- Dec 03, 2013
- Nov 21, 2013
- Nov 06, 2013
Hurricane PrepPlanning shoreside precautions Hurricane-force winds (over 64 knots, or 74 mph) and the resulting storm surge are serious business. If your boat is in an area that might see hurricane conditions, you need to know what action to take.
If possible, get the boat out of the water and remove
At the DockDinghy-dock smarts
Don Street, who has been rowing rigid dinghies around harbors in Europe and the Caribbean for more than 60 years, thought he had learned everything there is to know about handling a dinghy in any conditions. But he’s come up with a new trick for handling a hard tender around a crowded dinghy dock.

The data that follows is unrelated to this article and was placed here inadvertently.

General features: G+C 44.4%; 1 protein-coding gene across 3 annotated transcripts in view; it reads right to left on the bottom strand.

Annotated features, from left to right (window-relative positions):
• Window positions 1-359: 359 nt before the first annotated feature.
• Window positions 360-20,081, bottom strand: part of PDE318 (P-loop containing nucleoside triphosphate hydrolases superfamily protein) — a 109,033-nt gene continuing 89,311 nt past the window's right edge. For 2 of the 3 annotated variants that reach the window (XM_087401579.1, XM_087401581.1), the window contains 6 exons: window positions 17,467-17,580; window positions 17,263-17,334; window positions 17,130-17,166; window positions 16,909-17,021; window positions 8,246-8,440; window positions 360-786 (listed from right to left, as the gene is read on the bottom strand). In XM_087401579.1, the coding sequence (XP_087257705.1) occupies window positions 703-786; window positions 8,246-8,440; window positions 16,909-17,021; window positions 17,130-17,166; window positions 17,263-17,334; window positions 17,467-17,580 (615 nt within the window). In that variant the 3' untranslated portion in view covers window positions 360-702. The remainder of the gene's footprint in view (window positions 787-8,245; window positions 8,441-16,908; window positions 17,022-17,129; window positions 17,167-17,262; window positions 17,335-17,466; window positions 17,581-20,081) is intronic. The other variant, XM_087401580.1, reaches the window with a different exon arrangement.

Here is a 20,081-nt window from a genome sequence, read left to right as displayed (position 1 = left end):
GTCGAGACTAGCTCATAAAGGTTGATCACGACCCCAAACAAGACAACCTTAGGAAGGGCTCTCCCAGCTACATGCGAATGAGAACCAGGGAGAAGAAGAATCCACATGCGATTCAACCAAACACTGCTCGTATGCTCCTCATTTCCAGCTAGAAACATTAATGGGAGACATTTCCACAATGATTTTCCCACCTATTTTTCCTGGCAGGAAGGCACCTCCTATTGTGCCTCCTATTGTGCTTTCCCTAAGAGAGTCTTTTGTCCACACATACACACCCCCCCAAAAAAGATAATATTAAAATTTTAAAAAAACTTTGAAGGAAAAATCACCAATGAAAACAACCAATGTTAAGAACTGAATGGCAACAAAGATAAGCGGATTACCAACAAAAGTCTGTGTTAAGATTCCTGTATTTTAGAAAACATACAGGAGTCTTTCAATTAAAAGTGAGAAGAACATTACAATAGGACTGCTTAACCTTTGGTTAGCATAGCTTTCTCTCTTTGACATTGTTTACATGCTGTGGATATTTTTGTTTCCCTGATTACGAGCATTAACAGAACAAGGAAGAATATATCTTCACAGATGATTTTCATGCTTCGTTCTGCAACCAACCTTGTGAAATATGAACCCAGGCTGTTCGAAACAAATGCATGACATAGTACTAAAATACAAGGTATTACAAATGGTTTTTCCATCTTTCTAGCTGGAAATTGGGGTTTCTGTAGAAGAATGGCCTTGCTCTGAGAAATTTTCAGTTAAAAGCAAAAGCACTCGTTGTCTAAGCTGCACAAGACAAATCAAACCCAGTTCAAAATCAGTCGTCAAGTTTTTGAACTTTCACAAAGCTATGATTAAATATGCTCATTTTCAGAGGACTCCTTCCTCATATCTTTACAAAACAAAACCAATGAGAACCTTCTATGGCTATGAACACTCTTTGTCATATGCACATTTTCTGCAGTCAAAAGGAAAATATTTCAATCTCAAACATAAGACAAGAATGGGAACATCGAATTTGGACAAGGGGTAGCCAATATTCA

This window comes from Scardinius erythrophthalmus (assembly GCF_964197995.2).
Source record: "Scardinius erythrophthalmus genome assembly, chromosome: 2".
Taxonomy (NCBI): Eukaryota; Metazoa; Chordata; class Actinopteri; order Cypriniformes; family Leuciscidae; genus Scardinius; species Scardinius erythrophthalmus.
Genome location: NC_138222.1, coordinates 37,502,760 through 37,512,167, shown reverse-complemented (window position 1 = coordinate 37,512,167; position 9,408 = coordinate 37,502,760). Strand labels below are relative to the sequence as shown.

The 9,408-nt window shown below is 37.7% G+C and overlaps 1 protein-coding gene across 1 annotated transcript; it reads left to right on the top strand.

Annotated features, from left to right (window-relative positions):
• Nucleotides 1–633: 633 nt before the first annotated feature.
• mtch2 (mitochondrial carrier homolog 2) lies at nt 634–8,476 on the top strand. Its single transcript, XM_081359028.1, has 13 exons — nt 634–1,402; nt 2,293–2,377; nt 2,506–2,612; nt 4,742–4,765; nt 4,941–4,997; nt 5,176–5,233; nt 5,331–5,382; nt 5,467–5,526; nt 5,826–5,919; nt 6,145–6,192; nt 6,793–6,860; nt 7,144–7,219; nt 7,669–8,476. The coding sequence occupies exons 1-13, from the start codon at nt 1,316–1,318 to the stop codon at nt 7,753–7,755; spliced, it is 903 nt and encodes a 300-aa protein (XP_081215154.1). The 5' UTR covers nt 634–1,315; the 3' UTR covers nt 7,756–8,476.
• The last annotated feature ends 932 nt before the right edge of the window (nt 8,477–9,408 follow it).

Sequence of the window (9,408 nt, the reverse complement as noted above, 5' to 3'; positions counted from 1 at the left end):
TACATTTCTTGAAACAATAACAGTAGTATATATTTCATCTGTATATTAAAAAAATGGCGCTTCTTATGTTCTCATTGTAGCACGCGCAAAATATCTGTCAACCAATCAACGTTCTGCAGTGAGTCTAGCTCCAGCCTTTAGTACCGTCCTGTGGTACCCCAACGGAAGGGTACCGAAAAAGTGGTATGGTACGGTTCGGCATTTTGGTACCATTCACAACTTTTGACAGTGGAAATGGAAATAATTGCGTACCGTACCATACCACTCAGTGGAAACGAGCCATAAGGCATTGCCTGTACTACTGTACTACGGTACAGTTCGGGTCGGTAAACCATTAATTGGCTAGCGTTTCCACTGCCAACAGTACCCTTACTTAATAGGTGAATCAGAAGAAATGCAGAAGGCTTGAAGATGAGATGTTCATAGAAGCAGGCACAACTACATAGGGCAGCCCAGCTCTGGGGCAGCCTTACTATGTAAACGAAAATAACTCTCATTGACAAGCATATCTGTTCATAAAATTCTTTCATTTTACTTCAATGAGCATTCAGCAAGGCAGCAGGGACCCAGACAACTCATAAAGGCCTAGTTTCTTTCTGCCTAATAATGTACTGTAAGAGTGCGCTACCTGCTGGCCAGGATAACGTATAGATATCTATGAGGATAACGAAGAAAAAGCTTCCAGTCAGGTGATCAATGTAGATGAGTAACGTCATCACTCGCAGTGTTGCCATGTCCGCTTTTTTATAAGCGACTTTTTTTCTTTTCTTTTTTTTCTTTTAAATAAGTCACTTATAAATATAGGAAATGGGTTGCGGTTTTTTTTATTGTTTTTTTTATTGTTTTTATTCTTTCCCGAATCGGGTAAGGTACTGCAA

“The usual routine,” says Street, “is to
SeamanshipSailing in fog
Summer sailing and fog seem to be inextricably linked in some parts of the country, and everyone who races or cruises will run into a bank of the gray stuff at one time or another. When you do, your priorities change from making good time toward your destination to not running into other
VisibilityHow to be seen
We all hope the lookouts on those huge container ships will see our little sailboats in rain, mist, and low light. Should we find ourselves in trouble, we pray that our rescuers will be able to make us out in the breaking waves.
Some sailors have long recognized the value of being highly visible. Many ocean-racing boats have brightly colored hulls
I hadn't really been gone, but I had not in years idled away a succession of days on my home waters with no agenda except to go wherever I wanted, and do whatever seemed like a good idea at the time. What seemed like a good idea today was to sail my nephew,